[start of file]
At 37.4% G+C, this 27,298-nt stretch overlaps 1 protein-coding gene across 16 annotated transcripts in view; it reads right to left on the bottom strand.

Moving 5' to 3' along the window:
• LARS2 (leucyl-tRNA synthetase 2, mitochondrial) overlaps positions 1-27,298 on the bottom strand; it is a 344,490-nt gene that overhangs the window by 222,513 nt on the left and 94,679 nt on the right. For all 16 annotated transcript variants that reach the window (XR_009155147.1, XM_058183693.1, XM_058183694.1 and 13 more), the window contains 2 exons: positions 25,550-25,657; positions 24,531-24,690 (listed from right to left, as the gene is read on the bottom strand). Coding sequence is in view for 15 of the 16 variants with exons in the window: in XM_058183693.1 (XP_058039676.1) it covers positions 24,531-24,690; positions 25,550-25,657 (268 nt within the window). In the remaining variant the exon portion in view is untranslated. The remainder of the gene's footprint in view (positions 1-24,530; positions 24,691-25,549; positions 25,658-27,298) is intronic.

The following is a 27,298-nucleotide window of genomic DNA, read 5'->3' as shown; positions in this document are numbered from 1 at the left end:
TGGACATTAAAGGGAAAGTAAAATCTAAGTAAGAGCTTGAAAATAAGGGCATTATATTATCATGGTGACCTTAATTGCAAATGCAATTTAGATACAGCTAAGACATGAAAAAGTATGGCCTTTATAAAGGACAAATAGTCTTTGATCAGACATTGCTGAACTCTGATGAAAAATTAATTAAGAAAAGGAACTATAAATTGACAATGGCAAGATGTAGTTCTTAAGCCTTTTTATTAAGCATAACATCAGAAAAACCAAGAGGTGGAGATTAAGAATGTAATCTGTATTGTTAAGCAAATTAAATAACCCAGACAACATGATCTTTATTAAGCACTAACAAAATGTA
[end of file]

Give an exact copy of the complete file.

At 37.4% G+C, this 27,298-nt stretch overlaps 1 protein-coding gene across 16 annotated transcripts in view; it reads right to left on the bottom strand.

Moving 5' to 3' along the window:
• LARS2 (leucyl-tRNA synthetase 2, mitochondrial) overlaps positions 1-27,298 on the bottom strand; it is a 344,490-nt gene that overhangs the window by 222,513 nt on the left and 94,679 nt on the right. For all 16 annotated transcript variants that reach the window (XR_009155147.1, XM_058183693.1, XM_058183694.1 and 13 more), the window contains 2 exons: positions 25,550-25,657; positions 24,531-24,690 (listed from right to left, as the gene is read on the bottom strand). Coding sequence is in view for 15 of the 16 variants with exons in the window: in XM_058183693.1 (XP_058039676.1) it covers positions 24,531-24,690; positions 25,550-25,657 (268 nt within the window). In the remaining variant the exon portion in view is untranslated. The remainder of the gene's footprint in view (positions 1-24,530; positions 24,691-25,549; positions 25,658-27,298) is intronic.

The following is a 27,298-nucleotide window of genomic DNA, read 5'->3' as shown; positions in this document are numbered from 1 at the left end:
TGGACATTAAAGGGAAAGTAAAATCTAAGTAAGAGCTTGAAAATAAGGGCATTATATTATCATGGTGACCTTAATTGCAAATGCAATTTAGATACAGCTAAGACATGAAAAAGTATGGCCTTTATAAAGGACAAATAGTCTTTGATCAGACATTGCTGAACTCTGATGAAAAATTAATTAAGAAAAGGAACTATAAATTGACAATGGCAAGATGTAGTTCTTAAGCCTTTTTATTAAGCATAACATCAGAAAAACCAAGAGGTGGAGATTAAGAATGTAATCTGTATTGTTAAGCAAATTAAATAACCCAGACAACATGATCTTTATTAAGCACTAACAAAATGTA